# applications

A veterinarian needs 60 pounds of dog food that is 15% protein. He will combine a beef mix that is 18% protein with a bacon mix that is 9% protein. How many pounds of each does he need to make the 15% protein mix. Define your variables and write a system of equations to solve.

Let x be the pounds of beef mix and y the pounds of bacon mix.
24 January 2012
We know that:
24 January 2012
x+y=60 (first equation in the system)
24 January 2012
and that:
24 January 2012
0.18x+0.9y=0.15*(x+y) (second equation in the system)
24 January 2012
sorry I mean: 0.18x+0.09y=0.15(x+y)
24 January 2012
Then , to solve the system, substitute y=60-x in the second equation , to get
24 January 2012
0.18x+0.09(60-x)=0.1560
24 January 2012
0.18x+5.4-0.09x=9
24 January 2012
0.09x=3.6
24 January 2012
x=40 and therefore y=20
24 January 2012
This is the mechanical procedure to solve a system of two equations
24 January 2012
A more intuitive way to solve it: notice that x (beef mix) has twice as much protein as y (bacon mix)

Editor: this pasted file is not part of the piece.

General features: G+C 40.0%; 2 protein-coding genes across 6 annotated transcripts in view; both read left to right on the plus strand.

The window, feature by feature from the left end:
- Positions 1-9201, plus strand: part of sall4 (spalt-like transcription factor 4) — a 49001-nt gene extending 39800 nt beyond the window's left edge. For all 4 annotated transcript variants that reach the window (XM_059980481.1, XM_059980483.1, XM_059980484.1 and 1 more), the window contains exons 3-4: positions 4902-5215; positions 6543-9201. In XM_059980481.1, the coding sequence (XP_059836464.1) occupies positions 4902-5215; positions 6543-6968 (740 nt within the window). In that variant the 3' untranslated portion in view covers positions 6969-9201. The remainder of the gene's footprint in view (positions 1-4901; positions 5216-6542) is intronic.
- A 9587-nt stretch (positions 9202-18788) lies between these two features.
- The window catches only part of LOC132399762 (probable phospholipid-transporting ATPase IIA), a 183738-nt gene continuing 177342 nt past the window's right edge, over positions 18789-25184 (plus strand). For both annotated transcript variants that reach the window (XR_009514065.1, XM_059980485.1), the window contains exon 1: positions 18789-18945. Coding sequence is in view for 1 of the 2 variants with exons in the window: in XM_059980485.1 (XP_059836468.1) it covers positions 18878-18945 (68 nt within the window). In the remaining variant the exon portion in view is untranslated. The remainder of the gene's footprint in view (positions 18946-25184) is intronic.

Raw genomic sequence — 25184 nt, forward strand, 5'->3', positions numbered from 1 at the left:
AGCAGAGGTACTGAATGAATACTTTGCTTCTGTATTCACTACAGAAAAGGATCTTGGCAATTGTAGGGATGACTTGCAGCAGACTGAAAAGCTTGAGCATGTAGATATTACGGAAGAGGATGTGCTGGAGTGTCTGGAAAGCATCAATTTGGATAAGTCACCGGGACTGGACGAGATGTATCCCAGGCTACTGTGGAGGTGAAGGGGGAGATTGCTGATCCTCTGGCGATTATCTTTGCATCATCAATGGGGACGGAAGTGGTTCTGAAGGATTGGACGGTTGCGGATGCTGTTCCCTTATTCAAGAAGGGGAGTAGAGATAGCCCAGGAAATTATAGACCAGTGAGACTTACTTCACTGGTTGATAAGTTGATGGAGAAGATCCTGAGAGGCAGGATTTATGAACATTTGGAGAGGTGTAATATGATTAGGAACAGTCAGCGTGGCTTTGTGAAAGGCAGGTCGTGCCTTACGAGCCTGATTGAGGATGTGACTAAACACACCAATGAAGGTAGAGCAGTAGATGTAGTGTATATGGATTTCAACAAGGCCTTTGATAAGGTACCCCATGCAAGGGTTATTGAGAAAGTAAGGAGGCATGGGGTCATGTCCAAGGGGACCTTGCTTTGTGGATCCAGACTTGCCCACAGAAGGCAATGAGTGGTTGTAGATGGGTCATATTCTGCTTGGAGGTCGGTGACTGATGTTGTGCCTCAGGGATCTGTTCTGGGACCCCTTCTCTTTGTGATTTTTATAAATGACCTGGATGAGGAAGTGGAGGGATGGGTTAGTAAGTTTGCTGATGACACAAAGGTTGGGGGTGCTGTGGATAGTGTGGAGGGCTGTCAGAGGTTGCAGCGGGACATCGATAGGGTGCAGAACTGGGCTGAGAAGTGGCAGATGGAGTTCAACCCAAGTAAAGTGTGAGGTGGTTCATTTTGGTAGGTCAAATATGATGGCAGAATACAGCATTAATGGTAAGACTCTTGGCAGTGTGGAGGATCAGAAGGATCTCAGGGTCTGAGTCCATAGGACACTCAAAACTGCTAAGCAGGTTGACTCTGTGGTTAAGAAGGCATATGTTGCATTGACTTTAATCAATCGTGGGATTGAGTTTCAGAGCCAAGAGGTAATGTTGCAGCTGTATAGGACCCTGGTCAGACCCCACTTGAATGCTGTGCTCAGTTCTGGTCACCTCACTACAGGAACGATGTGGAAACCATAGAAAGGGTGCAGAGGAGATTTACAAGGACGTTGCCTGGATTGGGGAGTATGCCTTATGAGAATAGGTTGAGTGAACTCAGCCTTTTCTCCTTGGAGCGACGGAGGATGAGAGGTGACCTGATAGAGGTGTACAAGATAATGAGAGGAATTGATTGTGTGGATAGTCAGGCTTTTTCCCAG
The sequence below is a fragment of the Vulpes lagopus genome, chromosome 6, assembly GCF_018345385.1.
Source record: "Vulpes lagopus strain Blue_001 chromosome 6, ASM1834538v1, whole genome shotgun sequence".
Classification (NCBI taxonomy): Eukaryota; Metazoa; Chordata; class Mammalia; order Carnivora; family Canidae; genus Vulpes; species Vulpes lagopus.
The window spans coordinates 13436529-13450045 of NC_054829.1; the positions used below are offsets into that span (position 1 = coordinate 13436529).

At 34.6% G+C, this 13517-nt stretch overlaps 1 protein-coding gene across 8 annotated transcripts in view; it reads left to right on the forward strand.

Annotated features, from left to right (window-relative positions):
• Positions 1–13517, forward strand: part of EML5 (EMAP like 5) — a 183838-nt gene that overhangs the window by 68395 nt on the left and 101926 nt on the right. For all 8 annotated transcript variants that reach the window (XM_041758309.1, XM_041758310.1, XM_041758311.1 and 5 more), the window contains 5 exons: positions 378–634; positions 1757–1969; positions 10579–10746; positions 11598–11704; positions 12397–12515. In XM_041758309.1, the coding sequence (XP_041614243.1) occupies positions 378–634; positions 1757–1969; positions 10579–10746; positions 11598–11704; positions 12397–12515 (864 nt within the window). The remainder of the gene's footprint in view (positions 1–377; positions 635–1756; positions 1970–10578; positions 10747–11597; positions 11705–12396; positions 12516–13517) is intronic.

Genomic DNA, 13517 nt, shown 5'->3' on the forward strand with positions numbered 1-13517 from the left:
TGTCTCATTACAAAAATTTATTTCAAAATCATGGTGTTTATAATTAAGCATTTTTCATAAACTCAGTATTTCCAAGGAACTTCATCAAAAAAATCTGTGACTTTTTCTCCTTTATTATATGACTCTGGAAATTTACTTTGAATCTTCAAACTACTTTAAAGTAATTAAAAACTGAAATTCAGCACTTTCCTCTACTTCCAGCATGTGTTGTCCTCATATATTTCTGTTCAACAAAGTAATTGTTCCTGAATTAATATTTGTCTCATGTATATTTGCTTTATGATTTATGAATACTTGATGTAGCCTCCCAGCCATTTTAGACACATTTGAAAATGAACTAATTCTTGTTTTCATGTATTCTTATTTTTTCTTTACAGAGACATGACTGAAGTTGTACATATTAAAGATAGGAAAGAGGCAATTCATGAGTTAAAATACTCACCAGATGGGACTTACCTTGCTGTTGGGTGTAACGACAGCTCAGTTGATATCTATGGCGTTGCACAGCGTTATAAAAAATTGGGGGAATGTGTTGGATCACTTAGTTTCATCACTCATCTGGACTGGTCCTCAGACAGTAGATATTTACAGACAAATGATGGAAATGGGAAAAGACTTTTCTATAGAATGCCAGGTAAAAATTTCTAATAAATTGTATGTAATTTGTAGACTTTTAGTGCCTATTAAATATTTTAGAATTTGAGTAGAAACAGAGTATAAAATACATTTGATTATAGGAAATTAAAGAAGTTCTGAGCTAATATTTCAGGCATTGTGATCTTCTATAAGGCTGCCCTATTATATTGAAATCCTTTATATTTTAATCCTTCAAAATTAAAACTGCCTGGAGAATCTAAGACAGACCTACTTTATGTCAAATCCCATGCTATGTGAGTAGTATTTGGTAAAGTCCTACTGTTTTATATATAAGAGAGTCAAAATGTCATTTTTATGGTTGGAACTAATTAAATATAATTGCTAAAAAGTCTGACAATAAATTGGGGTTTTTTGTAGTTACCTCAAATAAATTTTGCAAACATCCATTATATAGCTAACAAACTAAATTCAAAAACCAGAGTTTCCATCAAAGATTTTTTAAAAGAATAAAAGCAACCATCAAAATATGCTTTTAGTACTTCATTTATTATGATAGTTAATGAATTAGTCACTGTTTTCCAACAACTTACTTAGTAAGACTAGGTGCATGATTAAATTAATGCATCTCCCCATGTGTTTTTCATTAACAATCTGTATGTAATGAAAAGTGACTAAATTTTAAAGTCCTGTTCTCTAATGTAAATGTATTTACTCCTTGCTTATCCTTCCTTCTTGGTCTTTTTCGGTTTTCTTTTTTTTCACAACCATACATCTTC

24 January 2012
rewrite the second equation as:
24 January 2012
0.09x+0.09(x+y)=0.15(x+y)
24 January 2012
0.09x=0.06(x+y)
24 January 2012
then, knowing that x+y=60, you get:
24 January 2012
0.09x=3.6
24 January 2012
which leads again to x=40 pounds and therefore y=20 pounds. Notice how x is twice as big as y, just as the proportions between the protein contents
24 January 2012
Everything clear so far?
24 January 2012
This is basically a problem of finding the right proportions. It is that relevant to know that we need 60 pounds of dog food, rather, that we need a 15% protein mix.
24 January 2012
Let z be the proportion of beef mix in the dog food and of course (1-z) is necessarily the proportion of bacon mix. We could have alternatively solved the problem this way, in terms of proportions: